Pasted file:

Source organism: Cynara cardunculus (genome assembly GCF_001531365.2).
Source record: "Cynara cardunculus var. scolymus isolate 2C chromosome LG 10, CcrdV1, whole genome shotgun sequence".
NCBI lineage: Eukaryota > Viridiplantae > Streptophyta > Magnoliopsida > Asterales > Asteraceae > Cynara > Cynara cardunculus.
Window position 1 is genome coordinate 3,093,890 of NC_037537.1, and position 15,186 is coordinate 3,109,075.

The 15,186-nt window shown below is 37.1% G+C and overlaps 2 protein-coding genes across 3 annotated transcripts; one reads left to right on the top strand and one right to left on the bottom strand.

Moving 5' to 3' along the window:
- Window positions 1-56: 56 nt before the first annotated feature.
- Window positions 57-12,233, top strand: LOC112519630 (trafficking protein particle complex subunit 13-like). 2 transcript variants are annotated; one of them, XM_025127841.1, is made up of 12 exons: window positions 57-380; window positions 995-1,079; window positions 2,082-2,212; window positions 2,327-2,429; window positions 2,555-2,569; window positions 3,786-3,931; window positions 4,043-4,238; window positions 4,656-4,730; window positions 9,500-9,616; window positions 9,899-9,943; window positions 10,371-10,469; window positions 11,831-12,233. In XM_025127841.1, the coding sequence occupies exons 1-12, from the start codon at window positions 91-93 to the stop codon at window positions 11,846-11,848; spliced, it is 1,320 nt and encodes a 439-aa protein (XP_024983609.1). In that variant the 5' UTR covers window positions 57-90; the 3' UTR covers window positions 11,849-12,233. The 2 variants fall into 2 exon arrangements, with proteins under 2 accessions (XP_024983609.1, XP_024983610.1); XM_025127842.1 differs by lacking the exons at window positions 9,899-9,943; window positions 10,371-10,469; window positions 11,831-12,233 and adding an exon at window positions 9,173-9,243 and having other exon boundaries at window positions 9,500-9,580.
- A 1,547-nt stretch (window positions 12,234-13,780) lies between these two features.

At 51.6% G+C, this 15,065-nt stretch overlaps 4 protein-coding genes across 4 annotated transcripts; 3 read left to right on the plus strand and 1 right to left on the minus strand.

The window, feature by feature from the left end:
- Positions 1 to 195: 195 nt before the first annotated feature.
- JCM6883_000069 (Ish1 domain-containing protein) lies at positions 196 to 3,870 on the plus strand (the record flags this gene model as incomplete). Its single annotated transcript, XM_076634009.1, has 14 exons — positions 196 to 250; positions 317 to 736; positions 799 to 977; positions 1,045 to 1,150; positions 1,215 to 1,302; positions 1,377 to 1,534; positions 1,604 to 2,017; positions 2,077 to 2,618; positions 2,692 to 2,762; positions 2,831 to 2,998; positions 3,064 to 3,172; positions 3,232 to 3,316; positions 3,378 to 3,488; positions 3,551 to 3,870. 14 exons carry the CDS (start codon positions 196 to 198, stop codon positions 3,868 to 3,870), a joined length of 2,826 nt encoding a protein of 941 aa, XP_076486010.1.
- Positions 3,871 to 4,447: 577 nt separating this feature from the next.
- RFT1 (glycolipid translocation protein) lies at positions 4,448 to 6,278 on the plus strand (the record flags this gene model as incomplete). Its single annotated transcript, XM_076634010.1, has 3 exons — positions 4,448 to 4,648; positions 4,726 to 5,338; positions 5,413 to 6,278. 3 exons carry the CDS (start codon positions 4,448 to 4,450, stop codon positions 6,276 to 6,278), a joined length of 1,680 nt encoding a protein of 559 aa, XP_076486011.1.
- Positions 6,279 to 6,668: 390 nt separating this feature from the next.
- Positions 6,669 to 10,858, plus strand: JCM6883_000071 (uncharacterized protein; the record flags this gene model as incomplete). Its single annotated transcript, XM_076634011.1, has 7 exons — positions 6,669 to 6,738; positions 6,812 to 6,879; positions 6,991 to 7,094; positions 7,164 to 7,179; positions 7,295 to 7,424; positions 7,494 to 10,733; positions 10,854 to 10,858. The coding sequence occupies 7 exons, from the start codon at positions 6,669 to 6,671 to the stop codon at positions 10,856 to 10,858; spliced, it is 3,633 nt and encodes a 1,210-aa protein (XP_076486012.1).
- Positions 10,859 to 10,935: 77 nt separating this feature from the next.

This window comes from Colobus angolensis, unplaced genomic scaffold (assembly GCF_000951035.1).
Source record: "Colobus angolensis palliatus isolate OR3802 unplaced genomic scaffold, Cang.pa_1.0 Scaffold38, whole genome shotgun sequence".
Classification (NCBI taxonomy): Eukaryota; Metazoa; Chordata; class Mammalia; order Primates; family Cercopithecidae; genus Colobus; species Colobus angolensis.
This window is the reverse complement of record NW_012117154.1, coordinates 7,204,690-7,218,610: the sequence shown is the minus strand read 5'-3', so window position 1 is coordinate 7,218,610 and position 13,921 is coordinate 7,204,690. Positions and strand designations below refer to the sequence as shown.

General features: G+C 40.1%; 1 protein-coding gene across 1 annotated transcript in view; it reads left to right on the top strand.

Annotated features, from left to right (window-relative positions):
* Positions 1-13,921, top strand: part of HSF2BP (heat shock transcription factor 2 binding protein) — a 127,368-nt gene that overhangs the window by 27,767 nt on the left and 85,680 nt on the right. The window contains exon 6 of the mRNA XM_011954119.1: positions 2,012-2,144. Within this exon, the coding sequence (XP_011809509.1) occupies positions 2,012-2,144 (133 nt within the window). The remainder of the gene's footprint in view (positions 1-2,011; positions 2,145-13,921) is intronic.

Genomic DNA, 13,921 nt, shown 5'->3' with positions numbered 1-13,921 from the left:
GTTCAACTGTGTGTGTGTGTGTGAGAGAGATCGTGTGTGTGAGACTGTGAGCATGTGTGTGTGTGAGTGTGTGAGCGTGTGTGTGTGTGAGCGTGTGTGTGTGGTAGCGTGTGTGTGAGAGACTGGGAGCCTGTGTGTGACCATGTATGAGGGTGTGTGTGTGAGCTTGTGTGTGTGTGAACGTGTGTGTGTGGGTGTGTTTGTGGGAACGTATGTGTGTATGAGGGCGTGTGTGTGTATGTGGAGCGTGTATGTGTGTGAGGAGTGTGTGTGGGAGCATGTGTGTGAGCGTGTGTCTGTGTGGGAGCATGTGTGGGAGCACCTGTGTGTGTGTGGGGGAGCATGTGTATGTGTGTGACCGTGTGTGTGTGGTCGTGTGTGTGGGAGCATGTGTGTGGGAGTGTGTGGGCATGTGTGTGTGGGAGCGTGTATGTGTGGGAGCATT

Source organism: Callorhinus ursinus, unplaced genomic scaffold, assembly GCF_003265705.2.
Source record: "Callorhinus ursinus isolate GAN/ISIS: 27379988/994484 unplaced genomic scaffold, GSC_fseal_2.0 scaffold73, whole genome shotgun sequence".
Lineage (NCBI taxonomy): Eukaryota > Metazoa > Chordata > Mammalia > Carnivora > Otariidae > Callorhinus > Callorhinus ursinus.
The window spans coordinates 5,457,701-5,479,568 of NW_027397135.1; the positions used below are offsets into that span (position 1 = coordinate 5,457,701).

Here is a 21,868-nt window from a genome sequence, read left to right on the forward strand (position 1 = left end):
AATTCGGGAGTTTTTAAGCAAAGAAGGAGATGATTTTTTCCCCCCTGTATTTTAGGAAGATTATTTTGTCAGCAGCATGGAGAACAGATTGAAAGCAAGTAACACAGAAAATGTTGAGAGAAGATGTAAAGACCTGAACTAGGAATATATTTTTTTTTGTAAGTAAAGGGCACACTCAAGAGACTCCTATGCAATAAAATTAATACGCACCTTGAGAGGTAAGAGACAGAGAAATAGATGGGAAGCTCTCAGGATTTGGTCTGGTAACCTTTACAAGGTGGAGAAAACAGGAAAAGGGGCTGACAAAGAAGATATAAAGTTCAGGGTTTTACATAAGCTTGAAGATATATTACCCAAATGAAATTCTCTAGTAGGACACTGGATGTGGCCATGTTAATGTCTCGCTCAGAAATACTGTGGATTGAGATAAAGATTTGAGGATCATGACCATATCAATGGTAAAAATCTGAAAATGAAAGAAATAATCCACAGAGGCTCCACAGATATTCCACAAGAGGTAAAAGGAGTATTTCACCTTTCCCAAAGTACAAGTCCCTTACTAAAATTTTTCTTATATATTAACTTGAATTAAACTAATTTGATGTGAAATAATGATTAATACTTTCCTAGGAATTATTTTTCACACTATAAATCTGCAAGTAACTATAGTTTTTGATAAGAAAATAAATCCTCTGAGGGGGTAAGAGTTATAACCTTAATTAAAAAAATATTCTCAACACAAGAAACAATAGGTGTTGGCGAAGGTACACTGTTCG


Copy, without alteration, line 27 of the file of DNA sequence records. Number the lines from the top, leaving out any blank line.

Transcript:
GTTCAACTGTGTGTGTGTGTGTGAGAGAGATCGTGTGTGTGAGACTGTGAGCATGTGTGTGTGTGAGTGTGTGAGCGTGTGTGTGTGTGAGCGTGTGTGTGTGGTAGCGTGTGTGTGAGAGACTGGGAGCCTGTGTGTGACCATGTATGAGGGTGTGTGTGTGAGCTTGTGTGTGTGTGAACGTGTGTGTGTGGGTGTGTTTGTGGGAACGTATGTGTGTATGAGGGCGTGTGTGTGTATGTGGAGCGTGTATGTGTGTGAGGAGTGTGTGTGGGAGCATGTGTGTGAGCGTGTGTCTGTGTGGGAGCATGTGTGGGAGCACCTGTGTGTGTGTGGGGGAGCATGTGTATGTGTGTGACCGTGTGTGTGTGGTCGTGTGTGTGGGAGCATGTGTGTGGGAGTGTGTGGGCATGTGTGTGTGGGAGCGTGTATGTGTGGGAGCATT